What if it was your child that was killed by British and American bombs?
What if it was your child killed by certain people on the London tube train?
What if the people behind the recent terror think that they are doing the right thing?
The 'utilitarians' believe that governments should try to bring about the greatest happiness of the greatest number.
But, are the utilitarians forgetting about justice?
Bentham and Mill, the philosophers who advocated 'utilitarianism', no doubt had good intentions.
They were thinking about the happiness of all the world's citizens.
But, what about the planners in the Pentagon?
Are they thinking only about the greatest happiness of the greatest number of rich and powerful Americans?
Was Hitler only thinking about healthy, fair-haired Germans?
Did Truman have no concern for the women of Hiroshima?
Sociologist Alan Wolfe asks: "Why do capitalism and liberal democracy, both of which justify themselves on the grounds that they produce the greatest happiness for the greatest number, leave so much dissatisfaction in their wake?"
Could it be that western governments forget about justice?
Former London police chief Sir Ian Blair urged the public not to let the shooting of Jean Charles de Menezes overshadow the deaths of 52 victims of the London bombers.
The Metropolitan Police Commissioner told BBC Radio 4: "We can't let that one tragic death outweigh all others."
Utilitarianism - the end justifies the means.
Below are some thoughts from Roger Kimball:
Let's pretend, he said, that some mad scientist has figured out a way to bring peace, prosperity, and general happiness to the whole world.
There was just one catch: this brave new world required the yearly sacrifice of one innocent person, chosen at random.
Supposing this scheme were perfected: would it be moral to close with the offer and subscribe universal happiness at the cost of one innocent life per annum?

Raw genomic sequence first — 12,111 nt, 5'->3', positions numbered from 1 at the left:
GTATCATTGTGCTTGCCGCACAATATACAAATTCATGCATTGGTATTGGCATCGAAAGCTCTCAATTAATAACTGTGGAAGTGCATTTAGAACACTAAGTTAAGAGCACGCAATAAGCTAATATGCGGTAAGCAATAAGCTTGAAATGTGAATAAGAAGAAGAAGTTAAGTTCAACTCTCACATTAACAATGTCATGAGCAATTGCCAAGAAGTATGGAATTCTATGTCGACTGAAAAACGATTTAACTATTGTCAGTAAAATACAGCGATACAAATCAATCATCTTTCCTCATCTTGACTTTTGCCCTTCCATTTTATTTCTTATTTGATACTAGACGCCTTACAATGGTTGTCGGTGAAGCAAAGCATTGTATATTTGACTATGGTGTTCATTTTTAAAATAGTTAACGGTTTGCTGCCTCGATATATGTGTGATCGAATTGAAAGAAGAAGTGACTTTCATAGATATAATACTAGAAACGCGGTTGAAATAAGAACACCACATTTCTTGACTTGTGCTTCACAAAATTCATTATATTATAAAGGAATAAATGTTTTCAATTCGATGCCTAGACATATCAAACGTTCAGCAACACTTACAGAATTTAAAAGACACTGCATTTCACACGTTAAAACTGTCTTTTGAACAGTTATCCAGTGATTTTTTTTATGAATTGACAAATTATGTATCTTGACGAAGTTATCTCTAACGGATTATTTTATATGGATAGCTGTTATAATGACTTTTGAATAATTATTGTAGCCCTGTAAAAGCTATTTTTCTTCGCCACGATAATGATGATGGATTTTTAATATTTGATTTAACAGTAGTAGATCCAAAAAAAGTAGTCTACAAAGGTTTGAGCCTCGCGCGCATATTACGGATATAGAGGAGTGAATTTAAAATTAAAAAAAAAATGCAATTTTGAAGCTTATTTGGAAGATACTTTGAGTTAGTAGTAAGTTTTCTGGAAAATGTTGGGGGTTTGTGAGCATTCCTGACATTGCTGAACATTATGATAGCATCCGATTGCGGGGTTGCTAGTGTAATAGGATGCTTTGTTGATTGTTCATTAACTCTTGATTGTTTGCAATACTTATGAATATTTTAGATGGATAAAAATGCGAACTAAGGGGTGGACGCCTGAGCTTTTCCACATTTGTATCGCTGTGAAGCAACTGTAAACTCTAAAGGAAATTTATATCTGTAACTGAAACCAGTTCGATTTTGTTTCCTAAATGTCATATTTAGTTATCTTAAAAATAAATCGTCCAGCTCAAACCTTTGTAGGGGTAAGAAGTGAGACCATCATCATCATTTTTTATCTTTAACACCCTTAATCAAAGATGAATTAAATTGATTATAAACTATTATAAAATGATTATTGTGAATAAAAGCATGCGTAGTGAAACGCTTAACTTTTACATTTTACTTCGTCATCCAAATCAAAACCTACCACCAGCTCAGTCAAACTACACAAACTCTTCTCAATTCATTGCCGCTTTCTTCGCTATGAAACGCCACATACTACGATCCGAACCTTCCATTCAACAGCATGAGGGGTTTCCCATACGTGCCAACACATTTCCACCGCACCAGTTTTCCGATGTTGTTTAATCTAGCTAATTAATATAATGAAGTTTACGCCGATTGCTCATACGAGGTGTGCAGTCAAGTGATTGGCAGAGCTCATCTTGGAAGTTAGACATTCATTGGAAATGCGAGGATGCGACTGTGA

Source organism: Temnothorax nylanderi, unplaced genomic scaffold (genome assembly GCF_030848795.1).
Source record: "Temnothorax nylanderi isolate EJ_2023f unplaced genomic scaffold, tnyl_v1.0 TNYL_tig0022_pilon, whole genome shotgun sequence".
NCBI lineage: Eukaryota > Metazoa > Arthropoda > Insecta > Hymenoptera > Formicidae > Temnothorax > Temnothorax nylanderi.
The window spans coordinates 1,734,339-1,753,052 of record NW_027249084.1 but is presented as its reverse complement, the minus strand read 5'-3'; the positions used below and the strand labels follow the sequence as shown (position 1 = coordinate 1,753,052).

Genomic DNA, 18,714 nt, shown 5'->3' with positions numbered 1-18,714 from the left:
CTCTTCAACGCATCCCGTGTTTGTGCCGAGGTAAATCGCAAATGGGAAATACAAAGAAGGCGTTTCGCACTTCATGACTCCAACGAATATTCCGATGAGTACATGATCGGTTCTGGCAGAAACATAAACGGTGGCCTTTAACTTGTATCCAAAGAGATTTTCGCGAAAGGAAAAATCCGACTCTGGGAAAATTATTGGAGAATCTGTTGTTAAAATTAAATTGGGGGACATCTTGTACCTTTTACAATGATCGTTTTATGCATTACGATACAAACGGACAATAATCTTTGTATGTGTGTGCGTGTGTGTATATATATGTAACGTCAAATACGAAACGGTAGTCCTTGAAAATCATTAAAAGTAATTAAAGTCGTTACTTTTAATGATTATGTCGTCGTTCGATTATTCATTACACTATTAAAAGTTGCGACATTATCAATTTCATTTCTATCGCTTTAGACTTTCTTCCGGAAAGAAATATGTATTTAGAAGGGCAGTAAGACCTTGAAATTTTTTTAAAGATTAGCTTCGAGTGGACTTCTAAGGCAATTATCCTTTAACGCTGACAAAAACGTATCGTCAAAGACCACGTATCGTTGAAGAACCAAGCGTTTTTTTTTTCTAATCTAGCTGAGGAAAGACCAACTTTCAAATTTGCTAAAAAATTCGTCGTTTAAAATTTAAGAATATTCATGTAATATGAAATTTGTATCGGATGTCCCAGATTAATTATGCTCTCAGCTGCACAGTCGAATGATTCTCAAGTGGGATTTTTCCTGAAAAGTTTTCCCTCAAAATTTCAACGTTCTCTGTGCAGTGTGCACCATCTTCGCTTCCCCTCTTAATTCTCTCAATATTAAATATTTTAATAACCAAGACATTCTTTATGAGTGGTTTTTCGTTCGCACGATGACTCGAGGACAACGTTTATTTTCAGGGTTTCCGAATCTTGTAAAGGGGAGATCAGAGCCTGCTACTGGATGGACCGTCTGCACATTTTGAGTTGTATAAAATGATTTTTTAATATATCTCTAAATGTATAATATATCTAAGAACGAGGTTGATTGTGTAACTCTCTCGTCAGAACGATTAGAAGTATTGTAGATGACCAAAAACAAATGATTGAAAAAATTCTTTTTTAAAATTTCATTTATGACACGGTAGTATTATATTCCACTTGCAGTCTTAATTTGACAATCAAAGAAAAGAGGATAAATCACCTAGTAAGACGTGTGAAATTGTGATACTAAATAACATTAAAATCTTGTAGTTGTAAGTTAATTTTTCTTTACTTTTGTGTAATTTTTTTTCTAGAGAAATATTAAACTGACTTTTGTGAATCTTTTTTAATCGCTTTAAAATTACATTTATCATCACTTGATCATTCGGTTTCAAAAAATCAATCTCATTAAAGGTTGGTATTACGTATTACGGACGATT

Well, why not?
Think of all the billions of people there are in the world.
Scads of innocent people die all the time.
Why not spread happiness and reduce the death toll at the same time?
Hard cheese on the appointed victim, of course.
But he (or she) would at least have the consolation of dying for the good of society.
This is the sort of argument you might get from Jeremy Bentham (1748-1832), the father of utilitarianism.
Utilitarianism defines the good as the greatest happiness for the greatest number.
Utilitarianism, especially in its undoctrinaire forms, has a lot of appeal.
Most of us are at least intermittent utilitarians.
At least, we expect those running society to act on broadly utilitarian principles, to "maximize" goods and services (read "happiness") for as many people as possible.
It is interesting, then, that everyone to whom I have presented my friend's thought-experiment has recoiled.
Some people say, "That's just silly," and change the subject.
Some say, "What a horrible idea," and change the subject.
Hardly anyone says "That would be wrong because . . ." and then supplies a reason.
I think that the uneasiness that most people feel about this utilitarian fantasy is a good thing.
I also think that the reluctance on the part of most people to provide a reason for their uneasiness is troubling...
What's wrong with the utilitarian philosophy?
...One important human ideal is freedom.
A central reason that the utilitarian fantasy with which we began is morally repugnant is because it requires the violation of freedom.
Anonymous left this comment:
The Trolley Problem is crucially important in human moral calculus.